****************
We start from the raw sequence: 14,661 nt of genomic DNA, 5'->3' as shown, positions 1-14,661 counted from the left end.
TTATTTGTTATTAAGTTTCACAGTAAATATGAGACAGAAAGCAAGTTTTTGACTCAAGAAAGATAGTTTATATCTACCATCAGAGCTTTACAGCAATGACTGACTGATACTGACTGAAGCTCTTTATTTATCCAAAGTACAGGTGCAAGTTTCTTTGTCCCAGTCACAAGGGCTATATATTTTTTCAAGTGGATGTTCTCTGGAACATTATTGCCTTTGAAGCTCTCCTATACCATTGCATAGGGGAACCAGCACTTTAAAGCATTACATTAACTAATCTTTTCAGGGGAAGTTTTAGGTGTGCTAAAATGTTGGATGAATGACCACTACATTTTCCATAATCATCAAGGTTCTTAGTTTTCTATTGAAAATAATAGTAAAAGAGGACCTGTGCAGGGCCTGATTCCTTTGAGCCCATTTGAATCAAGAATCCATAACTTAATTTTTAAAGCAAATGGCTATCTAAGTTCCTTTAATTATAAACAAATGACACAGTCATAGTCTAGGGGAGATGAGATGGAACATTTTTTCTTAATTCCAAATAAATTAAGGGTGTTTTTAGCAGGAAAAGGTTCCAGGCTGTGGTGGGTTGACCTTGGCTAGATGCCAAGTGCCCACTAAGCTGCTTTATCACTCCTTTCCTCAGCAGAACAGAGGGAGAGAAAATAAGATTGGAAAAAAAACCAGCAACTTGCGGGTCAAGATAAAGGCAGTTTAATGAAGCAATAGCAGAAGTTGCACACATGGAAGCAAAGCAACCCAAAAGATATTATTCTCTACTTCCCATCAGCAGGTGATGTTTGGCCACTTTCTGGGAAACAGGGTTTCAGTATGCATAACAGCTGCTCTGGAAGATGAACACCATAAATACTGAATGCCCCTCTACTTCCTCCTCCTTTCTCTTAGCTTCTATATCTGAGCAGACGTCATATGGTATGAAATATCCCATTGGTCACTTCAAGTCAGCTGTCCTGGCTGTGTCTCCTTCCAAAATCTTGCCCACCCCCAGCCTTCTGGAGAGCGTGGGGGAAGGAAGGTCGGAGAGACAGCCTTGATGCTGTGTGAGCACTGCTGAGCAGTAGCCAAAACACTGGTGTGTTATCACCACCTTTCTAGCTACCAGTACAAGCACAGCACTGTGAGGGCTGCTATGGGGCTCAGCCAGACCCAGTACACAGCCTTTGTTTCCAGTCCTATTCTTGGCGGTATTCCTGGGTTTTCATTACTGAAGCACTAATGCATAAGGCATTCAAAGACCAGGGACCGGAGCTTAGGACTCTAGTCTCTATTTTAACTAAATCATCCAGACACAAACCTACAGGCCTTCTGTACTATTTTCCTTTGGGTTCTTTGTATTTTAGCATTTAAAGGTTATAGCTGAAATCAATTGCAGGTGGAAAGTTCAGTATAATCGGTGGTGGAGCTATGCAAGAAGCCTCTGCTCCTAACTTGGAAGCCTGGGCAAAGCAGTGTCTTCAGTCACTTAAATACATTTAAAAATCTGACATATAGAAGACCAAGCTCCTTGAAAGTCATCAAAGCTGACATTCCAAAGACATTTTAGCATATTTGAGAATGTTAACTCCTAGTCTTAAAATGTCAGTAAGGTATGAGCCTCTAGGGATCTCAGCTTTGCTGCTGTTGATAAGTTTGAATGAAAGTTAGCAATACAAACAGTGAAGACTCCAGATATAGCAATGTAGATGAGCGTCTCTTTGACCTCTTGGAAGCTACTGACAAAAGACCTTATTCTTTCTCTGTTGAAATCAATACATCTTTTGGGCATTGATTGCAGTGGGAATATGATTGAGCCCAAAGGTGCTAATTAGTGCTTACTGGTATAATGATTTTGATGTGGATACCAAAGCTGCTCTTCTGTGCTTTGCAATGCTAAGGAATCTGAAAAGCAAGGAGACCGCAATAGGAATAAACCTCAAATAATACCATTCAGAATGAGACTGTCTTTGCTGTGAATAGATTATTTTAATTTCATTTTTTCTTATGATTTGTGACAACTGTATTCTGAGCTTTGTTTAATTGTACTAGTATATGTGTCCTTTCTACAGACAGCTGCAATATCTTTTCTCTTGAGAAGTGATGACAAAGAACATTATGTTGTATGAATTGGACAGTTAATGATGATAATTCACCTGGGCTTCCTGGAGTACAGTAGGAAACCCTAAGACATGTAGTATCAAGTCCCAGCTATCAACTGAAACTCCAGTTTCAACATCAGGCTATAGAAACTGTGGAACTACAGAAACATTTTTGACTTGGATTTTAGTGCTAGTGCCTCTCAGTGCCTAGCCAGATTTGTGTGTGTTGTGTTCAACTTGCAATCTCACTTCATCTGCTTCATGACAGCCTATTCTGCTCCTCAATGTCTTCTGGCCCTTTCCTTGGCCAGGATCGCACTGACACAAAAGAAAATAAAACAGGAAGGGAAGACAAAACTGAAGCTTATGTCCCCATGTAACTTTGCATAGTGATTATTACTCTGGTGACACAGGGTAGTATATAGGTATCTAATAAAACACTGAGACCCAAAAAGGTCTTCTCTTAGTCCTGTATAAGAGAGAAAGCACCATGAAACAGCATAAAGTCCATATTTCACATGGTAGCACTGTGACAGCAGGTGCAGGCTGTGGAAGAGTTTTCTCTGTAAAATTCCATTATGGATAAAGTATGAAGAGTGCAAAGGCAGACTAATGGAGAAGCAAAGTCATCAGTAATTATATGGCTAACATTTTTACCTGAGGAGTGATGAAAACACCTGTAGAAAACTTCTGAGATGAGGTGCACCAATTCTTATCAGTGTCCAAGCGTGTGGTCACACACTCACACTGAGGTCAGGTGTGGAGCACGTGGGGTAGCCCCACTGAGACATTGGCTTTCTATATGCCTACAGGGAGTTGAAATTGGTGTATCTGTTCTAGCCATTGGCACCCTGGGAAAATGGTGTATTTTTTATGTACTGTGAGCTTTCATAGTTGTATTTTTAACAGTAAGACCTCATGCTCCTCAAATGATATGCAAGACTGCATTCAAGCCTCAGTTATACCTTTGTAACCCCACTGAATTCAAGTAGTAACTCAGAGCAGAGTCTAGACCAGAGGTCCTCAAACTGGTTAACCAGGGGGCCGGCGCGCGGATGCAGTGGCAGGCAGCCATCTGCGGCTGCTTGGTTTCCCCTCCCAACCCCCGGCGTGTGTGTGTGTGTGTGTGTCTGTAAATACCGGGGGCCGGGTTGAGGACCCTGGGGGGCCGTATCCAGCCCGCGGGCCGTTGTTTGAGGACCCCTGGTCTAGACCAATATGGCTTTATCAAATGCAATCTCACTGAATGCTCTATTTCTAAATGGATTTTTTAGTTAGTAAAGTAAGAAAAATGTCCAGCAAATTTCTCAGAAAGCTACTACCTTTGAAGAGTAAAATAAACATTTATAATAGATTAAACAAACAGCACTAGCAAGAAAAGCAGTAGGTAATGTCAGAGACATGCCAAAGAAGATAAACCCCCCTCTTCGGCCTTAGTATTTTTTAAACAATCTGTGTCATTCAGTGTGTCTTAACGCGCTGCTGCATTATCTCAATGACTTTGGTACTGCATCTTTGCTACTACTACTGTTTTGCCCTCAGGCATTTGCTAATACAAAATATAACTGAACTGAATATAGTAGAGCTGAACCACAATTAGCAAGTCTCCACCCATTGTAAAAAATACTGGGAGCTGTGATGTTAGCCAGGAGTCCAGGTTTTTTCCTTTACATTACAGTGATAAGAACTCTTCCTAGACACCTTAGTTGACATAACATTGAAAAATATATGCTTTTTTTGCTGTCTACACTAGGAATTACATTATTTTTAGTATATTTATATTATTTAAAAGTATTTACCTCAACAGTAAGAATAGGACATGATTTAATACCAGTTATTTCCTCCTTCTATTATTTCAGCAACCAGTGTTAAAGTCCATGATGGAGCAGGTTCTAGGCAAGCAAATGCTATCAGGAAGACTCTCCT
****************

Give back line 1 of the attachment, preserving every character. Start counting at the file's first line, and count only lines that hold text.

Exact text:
We start from the raw sequence: 14,661 nt of genomic DNA, 5'->3' as shown, positions 1-14,661 counted from the left end.